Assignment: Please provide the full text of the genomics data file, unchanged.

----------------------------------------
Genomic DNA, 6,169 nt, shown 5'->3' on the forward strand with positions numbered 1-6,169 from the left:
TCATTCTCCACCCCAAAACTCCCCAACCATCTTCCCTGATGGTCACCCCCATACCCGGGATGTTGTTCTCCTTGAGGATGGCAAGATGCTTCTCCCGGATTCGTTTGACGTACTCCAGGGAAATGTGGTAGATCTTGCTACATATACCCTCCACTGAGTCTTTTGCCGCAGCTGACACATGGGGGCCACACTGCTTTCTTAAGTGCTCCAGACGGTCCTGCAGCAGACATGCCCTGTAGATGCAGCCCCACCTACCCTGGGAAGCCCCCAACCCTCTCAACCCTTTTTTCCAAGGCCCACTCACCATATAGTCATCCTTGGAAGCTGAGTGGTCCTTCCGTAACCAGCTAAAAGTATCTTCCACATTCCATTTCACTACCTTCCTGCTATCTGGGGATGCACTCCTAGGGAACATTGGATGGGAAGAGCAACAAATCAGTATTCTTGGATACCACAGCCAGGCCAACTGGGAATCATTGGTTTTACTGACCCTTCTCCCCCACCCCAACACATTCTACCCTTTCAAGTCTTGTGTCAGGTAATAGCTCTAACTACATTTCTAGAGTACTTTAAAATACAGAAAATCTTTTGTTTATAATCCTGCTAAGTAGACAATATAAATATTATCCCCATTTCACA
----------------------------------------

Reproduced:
Genomic DNA, 6,169 nt, shown 5'->3' on the forward strand with positions numbered 1-6,169 from the left:
TCATTCTCCACCCCAAAACTCCCCAACCATCTTCCCTGATGGTCACCCCCATACCCGGGATGTTGTTCTCCTTGAGGATGGCAAGATGCTTCTCCCGGATTCGTTTGACGTACTCCAGGGAAATGTGGTAGATCTTGCTACATATACCCTCCACTGAGTCTTTTGCCGCAGCTGACACATGGGGGCCACACTGCTTTCTTAAGTGCTCCAGACGGTCCTGCAGCAGACATGCCCTGTAGATGCAGCCCCACCTACCCTGGGAAGCCCCCAACCCTCTCAACCCTTTTTTCCAAGGCCCACTCACCATATAGTCATCCTTGGAAGCTGAGTGGTCCTTCCGTAACCAGCTAAAAGTATCTTCCACATTCCATTTCACTACCTTCCTGCTATCTGGGGATGCACTCCTAGGGAACATTGGATGGGAAGAGCAACAAATCAGTATTCTTGGATACCACAGCCAGGCCAACTGGGAATCATTGGTTTTACTGACCCTTCTCCCCCACCCCAACACATTCTACCCTTTCAAGTCTTGTGTCAGGTAATAGCTCTAACTACATTTCTAGAGTACTTTAAAATACAGAAAATCTTTTGTTTATAATCCTGCTAAGTAGACAATATAAATATTATCCCCATTTCACA